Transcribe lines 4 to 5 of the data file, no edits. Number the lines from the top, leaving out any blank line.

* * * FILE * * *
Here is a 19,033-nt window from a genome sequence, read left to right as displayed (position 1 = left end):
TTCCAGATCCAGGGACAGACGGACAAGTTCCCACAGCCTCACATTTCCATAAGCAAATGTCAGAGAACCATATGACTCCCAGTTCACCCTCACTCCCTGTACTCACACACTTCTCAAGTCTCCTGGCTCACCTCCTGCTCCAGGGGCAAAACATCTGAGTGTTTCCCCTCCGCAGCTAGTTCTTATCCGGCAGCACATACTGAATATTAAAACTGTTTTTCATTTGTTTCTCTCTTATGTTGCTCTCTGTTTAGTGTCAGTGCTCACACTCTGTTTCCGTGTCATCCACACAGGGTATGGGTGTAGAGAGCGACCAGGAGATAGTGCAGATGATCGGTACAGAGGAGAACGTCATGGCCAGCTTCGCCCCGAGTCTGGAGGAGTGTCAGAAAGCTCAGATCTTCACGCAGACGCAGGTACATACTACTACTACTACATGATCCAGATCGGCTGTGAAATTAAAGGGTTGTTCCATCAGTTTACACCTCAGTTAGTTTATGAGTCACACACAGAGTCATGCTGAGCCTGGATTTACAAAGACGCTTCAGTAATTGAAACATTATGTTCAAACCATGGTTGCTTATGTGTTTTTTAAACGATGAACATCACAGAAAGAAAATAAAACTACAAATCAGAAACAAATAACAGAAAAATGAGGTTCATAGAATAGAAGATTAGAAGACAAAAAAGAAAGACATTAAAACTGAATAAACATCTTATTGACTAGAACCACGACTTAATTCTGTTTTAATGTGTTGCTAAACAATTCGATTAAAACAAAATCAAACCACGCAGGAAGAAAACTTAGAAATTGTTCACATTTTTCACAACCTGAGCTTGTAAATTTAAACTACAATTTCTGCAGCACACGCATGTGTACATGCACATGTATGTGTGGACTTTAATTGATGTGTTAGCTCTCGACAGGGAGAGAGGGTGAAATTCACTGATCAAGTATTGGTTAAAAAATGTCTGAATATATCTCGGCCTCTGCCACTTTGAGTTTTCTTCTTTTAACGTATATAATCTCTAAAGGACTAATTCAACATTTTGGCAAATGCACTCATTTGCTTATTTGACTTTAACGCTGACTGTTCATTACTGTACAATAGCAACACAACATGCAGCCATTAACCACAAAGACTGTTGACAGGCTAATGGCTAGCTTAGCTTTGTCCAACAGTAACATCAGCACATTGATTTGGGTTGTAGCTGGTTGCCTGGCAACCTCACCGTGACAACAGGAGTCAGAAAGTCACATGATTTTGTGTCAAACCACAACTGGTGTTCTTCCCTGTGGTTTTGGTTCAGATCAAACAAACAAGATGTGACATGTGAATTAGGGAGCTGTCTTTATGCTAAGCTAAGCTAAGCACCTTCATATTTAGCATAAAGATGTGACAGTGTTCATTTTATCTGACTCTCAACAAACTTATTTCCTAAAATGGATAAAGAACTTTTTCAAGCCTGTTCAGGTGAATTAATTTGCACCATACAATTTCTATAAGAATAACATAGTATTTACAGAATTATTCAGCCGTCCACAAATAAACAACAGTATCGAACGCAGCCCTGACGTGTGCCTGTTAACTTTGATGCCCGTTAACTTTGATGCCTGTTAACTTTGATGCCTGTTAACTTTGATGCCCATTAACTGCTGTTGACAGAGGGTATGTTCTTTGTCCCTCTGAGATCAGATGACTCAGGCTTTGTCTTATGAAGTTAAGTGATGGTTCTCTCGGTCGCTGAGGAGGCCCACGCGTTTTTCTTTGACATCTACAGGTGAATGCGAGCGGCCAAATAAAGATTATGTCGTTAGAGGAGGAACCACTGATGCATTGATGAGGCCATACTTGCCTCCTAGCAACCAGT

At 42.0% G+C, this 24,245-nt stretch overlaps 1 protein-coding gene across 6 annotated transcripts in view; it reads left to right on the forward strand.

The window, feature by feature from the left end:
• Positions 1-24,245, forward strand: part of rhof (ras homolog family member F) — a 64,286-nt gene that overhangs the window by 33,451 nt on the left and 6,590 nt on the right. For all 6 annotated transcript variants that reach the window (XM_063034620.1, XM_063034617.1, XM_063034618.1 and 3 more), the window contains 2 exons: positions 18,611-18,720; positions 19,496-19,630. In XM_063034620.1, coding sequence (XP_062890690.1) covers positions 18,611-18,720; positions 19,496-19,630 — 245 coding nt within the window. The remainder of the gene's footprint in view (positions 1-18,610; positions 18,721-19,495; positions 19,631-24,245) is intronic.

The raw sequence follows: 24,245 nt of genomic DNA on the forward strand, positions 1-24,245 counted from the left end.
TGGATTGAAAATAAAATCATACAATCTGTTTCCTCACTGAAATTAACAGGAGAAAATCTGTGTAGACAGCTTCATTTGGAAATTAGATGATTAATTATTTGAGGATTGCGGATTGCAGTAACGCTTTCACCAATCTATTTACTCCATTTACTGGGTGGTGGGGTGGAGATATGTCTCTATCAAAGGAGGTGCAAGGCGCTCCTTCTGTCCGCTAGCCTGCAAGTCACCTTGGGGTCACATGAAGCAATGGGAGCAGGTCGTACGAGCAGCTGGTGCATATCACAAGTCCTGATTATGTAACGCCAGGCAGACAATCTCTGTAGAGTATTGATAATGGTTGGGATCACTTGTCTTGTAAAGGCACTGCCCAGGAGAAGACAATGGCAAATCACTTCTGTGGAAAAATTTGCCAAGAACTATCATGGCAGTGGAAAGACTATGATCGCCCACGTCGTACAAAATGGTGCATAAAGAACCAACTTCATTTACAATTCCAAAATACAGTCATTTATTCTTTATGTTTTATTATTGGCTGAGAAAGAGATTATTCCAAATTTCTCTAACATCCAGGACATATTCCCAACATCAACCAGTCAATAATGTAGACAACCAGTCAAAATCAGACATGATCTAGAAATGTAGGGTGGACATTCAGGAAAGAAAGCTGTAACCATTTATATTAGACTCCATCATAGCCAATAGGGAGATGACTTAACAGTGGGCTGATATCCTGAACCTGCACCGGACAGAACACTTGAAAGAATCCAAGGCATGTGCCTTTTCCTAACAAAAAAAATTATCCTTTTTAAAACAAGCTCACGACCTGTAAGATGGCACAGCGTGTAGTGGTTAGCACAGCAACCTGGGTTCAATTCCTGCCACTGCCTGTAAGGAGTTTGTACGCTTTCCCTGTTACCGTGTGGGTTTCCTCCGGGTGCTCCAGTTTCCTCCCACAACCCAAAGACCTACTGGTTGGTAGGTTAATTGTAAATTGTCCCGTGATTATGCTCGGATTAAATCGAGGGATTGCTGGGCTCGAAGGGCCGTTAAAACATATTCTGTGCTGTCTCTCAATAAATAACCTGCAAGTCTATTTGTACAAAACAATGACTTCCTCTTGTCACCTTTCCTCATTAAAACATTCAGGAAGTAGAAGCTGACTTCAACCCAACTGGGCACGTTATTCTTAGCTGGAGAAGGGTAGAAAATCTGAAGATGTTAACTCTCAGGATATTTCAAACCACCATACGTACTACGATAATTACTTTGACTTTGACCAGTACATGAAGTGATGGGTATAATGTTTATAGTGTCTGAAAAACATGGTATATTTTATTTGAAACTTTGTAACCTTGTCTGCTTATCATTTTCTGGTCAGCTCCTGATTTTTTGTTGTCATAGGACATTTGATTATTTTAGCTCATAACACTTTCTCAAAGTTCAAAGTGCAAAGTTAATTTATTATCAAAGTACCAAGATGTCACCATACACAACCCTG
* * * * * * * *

The window, feature by feature from the left end:
• Positions 1-24,245, forward strand: part of rhof (ras homolog family member F) — a 64,286-nt gene that overhangs the window by 33,451 nt on the left and 6,590 nt on the right. For all 6 annotated transcript variants that reach the window (XM_063034620.1, XM_063034617.1, XM_063034618.1 and 3 more), the window contains 2 exons: positions 18,611-18,720; positions 19,496-19,630. In XM_063034620.1, coding sequence (XP_062890690.1) covers positions 18,611-18,720; positions 19,496-19,630 — 245 coding nt within the window. The remainder of the gene's footprint in view (positions 1-18,610; positions 18,721-19,495; positions 19,631-24,245) is intronic.